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No. 93 - Ti Kuan Yin "Iron Goddess of Mercy" Tea

Quick Overview

A distinctive light cup that has hints of orchid-like flavor. Excellent for quiet moments.

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Details

Oolong tea is semi fermented which is one of the reasons it has such a unique character. The semi fermentation gives the tea a little bit more body than a green tea but less body than a black tea... and interestingly it gives the flavor a very unique twist. You will see (particularly in the infused leaf) that the edges of the leaves are slightly bruised (brownish). The reason for this is that the leaves are lightly bruised to start the oxidation process. Because they are more full bodied than green teas, oolong teas must not be picked too early or at too tender a stage. They must be produced immediately. Unlike leaves for green tea, those destined to be oolong are wilted in the direct sun and then shaken in tubular bamboo baskets to bruise the leaf edges. The bruising is what makes the edges oxidize faster than the center. After 15-25 minutes (depending upon ambient temperature and humidity levels) the tea is fired, locking in the special flavor profile.

There are several grades of Ti Kuan Yin a.k.a "Iron Goddess of Mercy". This particular type is the premium grade - below the superior grade but has many of the characteristics of top Ti Kuan Yin Oolongs. It has been written that Ti Kuan Yin is at first bitter, then sweet and finishes with a fragrance, which lingers on your palate. We find this particular grade is sweet with a fragrant finish and has no bitter notes.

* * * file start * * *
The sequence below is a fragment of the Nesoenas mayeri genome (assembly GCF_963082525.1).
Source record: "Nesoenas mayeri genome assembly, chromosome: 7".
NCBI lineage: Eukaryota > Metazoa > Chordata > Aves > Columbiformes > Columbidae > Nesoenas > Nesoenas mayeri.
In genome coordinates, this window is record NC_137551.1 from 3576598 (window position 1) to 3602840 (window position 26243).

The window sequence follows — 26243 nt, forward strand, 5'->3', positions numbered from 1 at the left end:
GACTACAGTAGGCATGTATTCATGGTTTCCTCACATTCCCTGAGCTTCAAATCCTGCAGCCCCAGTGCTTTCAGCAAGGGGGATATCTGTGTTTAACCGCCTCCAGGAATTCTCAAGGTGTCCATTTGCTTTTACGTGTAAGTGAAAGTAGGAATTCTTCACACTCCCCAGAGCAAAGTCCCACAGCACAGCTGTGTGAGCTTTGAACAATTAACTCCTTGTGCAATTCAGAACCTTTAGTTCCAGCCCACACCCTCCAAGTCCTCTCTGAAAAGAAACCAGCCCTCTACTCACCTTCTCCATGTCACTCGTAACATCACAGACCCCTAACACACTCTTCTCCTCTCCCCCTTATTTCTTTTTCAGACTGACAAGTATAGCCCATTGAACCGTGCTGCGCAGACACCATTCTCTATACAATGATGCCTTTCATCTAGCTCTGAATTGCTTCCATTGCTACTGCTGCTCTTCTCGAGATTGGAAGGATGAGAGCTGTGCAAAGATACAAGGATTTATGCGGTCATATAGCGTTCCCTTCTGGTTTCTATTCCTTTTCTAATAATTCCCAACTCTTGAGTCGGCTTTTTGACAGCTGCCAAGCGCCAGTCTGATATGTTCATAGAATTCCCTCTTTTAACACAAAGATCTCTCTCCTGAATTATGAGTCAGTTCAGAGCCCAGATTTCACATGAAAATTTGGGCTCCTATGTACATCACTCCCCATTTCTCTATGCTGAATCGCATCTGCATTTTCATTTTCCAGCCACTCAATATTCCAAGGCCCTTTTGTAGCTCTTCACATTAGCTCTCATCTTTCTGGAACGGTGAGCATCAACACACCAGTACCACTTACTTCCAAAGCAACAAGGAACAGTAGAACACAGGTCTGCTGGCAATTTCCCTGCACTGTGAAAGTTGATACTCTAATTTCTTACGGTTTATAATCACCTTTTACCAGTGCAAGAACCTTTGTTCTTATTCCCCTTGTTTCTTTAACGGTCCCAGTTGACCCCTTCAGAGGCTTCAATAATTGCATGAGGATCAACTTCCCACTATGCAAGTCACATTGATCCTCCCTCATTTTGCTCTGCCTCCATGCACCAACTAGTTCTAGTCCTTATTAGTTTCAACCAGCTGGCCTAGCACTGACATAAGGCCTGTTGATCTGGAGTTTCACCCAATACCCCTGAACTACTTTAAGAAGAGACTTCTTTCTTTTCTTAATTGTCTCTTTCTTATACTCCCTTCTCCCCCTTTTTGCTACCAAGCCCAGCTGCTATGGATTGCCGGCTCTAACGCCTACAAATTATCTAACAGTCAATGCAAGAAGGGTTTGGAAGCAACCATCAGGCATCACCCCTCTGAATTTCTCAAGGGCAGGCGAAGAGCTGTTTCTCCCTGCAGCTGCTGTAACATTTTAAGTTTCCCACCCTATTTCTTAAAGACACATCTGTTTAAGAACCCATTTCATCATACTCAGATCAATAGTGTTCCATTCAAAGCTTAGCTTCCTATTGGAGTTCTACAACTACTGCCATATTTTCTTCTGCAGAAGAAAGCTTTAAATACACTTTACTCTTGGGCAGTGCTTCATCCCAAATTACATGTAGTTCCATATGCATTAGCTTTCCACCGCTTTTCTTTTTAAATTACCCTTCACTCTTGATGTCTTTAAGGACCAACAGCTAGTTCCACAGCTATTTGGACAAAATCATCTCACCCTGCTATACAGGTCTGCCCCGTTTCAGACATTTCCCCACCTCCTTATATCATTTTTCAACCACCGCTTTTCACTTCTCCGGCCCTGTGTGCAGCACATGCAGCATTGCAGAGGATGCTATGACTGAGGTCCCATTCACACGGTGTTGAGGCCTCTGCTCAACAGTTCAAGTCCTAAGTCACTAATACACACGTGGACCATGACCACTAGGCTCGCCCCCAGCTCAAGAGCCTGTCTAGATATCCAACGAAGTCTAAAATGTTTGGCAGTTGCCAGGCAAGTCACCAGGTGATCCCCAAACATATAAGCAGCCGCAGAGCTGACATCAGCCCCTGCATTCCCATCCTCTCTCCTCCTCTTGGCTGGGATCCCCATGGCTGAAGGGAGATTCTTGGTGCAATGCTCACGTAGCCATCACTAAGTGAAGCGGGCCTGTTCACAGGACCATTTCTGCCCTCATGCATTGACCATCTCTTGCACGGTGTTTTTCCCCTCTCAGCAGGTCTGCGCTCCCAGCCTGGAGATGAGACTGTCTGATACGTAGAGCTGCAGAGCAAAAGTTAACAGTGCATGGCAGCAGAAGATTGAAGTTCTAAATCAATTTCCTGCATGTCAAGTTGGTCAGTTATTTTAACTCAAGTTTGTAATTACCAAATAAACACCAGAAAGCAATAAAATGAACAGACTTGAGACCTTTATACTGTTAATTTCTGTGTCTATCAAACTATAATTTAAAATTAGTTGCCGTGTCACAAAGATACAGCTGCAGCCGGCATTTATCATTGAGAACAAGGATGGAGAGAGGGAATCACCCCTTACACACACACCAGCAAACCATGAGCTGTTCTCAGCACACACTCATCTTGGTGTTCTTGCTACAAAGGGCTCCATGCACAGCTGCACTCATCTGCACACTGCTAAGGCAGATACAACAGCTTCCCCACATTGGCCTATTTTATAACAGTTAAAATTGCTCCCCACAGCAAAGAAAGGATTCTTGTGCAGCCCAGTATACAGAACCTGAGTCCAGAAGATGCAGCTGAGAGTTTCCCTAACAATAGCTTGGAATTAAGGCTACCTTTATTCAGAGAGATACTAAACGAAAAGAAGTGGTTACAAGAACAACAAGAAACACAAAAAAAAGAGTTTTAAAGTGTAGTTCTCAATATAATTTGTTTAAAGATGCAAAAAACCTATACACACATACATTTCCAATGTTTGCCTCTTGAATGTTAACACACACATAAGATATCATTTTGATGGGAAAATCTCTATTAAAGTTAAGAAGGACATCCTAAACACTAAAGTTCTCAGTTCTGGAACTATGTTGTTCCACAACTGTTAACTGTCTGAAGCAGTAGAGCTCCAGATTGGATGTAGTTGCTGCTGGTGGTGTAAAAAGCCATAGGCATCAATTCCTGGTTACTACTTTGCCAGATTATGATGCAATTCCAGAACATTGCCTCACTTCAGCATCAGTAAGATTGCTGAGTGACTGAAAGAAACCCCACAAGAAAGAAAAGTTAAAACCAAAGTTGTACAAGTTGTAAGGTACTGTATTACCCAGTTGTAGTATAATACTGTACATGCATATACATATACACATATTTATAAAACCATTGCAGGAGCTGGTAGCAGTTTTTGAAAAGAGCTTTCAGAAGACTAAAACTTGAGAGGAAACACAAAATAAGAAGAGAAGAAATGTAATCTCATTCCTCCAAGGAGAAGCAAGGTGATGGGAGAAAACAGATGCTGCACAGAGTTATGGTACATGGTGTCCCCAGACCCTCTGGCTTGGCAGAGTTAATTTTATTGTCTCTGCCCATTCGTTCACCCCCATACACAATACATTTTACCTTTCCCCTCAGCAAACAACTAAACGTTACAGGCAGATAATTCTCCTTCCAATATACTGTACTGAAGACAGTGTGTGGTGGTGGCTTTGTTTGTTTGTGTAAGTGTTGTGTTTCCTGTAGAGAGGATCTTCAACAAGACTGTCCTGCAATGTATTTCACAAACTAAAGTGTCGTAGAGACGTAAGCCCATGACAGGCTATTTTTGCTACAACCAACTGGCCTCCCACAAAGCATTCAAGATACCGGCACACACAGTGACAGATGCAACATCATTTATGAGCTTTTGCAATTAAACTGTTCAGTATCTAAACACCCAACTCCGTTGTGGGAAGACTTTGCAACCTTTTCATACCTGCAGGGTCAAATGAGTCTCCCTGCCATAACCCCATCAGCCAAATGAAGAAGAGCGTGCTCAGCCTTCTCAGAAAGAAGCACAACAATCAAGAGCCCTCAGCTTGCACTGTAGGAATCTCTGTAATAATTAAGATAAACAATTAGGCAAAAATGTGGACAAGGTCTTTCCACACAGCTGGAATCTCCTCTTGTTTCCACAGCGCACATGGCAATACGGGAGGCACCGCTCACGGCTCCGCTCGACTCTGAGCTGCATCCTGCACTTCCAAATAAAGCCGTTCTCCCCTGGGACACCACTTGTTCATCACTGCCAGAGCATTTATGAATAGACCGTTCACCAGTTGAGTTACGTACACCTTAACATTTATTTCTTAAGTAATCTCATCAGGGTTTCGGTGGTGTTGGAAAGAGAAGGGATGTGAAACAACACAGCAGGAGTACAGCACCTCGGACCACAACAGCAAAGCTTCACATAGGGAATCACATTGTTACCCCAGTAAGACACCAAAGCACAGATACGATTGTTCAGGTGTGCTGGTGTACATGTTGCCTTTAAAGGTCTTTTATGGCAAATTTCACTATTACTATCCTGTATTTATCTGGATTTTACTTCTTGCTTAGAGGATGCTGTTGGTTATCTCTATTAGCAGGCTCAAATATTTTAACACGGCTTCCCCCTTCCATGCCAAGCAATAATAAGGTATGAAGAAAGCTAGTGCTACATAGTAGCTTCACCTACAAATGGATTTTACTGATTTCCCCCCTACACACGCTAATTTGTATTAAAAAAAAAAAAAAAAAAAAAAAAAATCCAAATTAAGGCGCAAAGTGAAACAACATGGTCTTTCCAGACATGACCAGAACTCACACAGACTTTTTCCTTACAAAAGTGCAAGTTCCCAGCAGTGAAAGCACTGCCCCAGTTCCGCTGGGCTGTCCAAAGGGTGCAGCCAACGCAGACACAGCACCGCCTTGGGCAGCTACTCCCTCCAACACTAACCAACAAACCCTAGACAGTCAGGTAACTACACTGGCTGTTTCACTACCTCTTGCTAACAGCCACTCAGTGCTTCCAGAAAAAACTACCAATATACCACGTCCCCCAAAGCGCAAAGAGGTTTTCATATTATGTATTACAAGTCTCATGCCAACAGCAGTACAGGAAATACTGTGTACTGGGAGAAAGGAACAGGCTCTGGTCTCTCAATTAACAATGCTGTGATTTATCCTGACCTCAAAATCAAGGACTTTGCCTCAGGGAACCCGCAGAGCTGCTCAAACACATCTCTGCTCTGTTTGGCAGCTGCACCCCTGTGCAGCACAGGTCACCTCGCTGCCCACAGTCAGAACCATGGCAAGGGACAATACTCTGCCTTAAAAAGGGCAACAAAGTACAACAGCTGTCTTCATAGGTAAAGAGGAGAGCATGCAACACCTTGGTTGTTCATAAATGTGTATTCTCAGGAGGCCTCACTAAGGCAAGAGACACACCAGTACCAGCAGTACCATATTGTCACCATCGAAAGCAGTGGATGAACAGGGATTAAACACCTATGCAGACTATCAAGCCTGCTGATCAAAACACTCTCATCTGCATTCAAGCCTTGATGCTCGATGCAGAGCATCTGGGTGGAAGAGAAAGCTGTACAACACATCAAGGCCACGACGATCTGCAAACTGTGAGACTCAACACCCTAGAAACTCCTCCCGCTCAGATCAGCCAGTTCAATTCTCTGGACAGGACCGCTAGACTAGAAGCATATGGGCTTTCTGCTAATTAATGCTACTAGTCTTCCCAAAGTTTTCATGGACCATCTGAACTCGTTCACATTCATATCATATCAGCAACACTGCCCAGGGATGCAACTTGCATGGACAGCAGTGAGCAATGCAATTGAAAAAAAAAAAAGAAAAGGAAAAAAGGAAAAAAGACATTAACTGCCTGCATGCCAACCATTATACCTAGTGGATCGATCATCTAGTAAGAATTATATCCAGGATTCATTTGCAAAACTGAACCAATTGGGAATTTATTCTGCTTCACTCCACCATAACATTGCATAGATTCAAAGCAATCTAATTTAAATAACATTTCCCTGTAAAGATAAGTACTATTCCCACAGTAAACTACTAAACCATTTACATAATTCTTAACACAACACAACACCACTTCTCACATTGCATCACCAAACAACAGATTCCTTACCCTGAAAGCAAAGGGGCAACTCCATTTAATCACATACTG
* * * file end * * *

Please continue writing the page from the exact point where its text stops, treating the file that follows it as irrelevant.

The name Iron Goddess of Mercy came from a farmer named Mr. Wei. At the temple dedicated to Kuan Yin he was asked what is the name of his special tea. It must be called Ti Kuan Yin in honor of the iron statue to Kuan Yin he replied. As the name was a good one, it has never been changed.

Additional Information

Ingredients Oolong tea
Product of: China
Region(s) Fujian Province
Antioxidants High
Caffeine Low
Makes Great Iced Tea No
Milk No
Sugar No
Lemon No
Mint No
Organic No
Chinese Gongfu Method (Water Amount) 8.45 fl oz / 250 ml
Chinese Gongfu Method (Water Temp) 180 F / 82 C
Chinese Gongfu Method (Amount) 1 Teaspoon
Chinese Gongfu Method (Time) 1 Minute, repeat until flavor is exhausted
Western Method (Water Amount) 8.45 fl oz / 250 ml
Western Method (Water Temp) 212 F / 100 C
Western Method (Amount) 1 Teaspoon
Western Method (Time) 3-7 Mins (to taste)
Steeping Notes Traditionally, the recommendation has been that oolong tea be brewed at 180°F/82°C. Regretfully, modern society makes it necessary to consider that water may not be free of harmful bacteria and other impurities. Therefore you need to boil water to kill bacteria. If you wish to use traditional brewing temperatures bring the water to a boil and allow it to cool to the desired brewing temperature – it’s the food safe thing to do!